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According to a report released last week, more Canadians are joining the ranks of the self-employed, with self-employment climbing 3.6% in the last year. It seems that employers are reluctant to offer permanent positions and expand payrolls in times of economic uncertainty. In addition, many older workers seem to like the idea of being their own boss. Self-employment often comes with more flexibility, but it can also bring with it the absence of retirement or health benefits and some other potentially lesser-known legal risks.
For “true” self-employed professionals, who, for example, own their own business and do projects for multiple employers, this is unlikely to pose much legal risk. However, what is more prevalent is the practice of camouflaging what is really an employment relationship by calling it a “contract” and treating the individual as an independent contractor. Why does this matter? Because the legal risks can be significant.
Employers have a responsibility to deduct and remit income tax from their employees’ pay; a failure to do so can result in a tax re-assessment, and a requirement to remit with interest and penalties to boot. Similarly, employers are required to deduct and remit premiums on account of Canada Pension and Employment insurance for their employees and a failure to do so can have equivalent consequences. Employees also have entitlements to things like paid vacation, overtime and potentially significant severance when the relationship concludes.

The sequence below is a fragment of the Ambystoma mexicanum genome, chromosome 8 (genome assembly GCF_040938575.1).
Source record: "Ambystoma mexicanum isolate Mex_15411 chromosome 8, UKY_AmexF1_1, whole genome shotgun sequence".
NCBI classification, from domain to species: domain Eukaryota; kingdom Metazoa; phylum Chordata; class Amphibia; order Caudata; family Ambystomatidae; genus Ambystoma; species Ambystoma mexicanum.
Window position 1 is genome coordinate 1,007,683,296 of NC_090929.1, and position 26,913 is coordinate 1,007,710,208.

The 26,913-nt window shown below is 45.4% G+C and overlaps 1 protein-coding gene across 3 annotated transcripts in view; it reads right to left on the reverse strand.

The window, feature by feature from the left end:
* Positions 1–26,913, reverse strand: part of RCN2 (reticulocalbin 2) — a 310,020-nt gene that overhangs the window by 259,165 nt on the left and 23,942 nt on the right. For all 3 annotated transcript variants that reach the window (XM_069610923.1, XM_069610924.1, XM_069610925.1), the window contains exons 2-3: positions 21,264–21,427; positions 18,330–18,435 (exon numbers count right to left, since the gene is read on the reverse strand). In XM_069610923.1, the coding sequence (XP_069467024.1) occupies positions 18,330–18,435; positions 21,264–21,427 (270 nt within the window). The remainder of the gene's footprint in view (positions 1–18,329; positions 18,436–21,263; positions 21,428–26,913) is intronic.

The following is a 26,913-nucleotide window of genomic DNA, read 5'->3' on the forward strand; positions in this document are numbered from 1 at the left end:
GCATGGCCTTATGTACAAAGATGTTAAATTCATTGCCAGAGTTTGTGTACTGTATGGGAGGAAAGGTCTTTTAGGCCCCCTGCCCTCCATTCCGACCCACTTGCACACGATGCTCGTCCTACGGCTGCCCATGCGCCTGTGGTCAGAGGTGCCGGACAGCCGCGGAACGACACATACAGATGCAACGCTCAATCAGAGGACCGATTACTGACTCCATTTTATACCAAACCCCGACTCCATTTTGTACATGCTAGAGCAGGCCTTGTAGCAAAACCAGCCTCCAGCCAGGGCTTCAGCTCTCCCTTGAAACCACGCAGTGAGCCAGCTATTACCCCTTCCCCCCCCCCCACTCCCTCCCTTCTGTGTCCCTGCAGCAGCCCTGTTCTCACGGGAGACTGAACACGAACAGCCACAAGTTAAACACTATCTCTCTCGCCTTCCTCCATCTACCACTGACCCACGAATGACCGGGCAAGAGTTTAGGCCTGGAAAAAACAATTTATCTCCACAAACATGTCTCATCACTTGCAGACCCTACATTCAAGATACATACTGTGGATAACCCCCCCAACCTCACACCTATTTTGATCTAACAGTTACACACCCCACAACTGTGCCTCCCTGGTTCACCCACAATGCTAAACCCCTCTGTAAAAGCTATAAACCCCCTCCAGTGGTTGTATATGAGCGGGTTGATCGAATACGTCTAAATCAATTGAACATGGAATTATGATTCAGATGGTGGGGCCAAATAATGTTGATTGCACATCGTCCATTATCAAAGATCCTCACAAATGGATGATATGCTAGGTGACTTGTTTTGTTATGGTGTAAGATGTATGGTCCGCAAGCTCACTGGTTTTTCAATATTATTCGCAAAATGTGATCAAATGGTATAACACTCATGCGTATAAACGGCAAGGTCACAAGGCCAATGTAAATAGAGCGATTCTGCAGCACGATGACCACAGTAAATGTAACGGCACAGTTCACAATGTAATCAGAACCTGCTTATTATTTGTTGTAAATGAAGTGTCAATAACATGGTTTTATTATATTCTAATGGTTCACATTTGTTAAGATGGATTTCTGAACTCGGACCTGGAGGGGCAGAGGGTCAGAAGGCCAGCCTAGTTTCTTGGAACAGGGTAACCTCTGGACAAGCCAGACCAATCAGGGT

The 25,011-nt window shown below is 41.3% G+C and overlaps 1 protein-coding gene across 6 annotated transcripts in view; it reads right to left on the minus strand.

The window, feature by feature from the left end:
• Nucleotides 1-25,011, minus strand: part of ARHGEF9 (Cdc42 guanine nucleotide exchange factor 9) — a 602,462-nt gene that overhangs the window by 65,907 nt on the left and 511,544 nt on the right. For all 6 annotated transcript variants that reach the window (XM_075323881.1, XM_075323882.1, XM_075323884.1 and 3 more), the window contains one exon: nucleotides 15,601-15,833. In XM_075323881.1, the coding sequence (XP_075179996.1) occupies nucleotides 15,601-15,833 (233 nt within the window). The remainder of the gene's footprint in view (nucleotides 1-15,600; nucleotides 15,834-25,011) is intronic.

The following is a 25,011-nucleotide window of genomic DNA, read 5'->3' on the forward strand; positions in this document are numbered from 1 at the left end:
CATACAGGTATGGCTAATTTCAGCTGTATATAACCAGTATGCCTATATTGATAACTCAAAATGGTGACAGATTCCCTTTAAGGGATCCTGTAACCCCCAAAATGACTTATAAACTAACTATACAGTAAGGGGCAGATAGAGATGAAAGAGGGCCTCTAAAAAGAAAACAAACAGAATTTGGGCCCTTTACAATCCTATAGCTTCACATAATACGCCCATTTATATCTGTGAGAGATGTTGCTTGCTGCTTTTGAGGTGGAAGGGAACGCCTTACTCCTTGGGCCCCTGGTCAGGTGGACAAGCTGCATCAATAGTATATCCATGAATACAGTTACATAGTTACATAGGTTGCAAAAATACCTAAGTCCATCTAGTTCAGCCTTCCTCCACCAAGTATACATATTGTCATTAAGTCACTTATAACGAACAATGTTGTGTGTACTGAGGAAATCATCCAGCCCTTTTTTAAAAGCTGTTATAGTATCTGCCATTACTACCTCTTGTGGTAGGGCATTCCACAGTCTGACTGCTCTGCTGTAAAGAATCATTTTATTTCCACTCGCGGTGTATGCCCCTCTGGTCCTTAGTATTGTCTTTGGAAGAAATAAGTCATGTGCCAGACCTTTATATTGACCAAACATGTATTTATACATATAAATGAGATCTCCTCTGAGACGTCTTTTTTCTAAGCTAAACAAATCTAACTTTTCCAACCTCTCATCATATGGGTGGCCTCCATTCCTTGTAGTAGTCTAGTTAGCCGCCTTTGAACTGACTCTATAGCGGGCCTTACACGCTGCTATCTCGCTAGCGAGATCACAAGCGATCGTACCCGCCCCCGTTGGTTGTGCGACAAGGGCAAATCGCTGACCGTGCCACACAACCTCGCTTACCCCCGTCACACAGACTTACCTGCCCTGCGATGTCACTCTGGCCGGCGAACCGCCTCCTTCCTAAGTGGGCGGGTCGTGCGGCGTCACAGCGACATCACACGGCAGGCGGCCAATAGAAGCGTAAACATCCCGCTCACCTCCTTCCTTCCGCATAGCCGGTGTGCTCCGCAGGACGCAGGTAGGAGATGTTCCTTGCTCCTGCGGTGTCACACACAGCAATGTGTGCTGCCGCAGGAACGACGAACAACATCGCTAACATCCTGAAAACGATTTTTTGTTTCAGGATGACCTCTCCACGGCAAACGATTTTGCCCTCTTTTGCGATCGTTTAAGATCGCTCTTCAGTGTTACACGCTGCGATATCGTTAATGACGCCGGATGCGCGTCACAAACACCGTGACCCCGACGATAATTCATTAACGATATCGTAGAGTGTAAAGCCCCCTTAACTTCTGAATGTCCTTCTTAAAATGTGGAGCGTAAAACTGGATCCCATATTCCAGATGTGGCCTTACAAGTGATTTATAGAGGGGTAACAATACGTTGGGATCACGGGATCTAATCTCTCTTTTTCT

Just because someone asks to be self-employed does not make it so, nor does the fact that they have an incorporated company or they have signed a fancy “Independent Contract.” Rather, any governing body considering whether someone is truly an employee or an independent contractor will consider all of the elements of the relationship and make a determination. No one element is likely to be determinative of the relationship; rather there will be a consideration of all elements and a decision as to whether the existing categorization of the relationship is appropriate. As we like to tell our clients, “if it walks like a duck and talks like a duck, it’s probably a duck”, or in this case, the individual is probably an employee.
So the trend towards self-employment is an interesting one, as long as everyone goes into this with eyes wide open. Employers would be short-sighted to use self-employment as a means of avoiding employment-related obligations without giving serious thought to the work that the individuals in question will be doing and the manner in which they will be doing it. It is worth asking themselves if this is just a way of masking what is otherwise a true employment relationship. Similarly, the fact that an individual likes the perceived freedom of self-employment should not be enough to persuade an employer to treat the individual as a contractor, again without considering if this is an appropriate categorization of the relationship. If the employer is really trying to avoid costly obligations like benefits or severance, these can often be avoided in far safer ways with clever drafting of term or temporary employment contracts.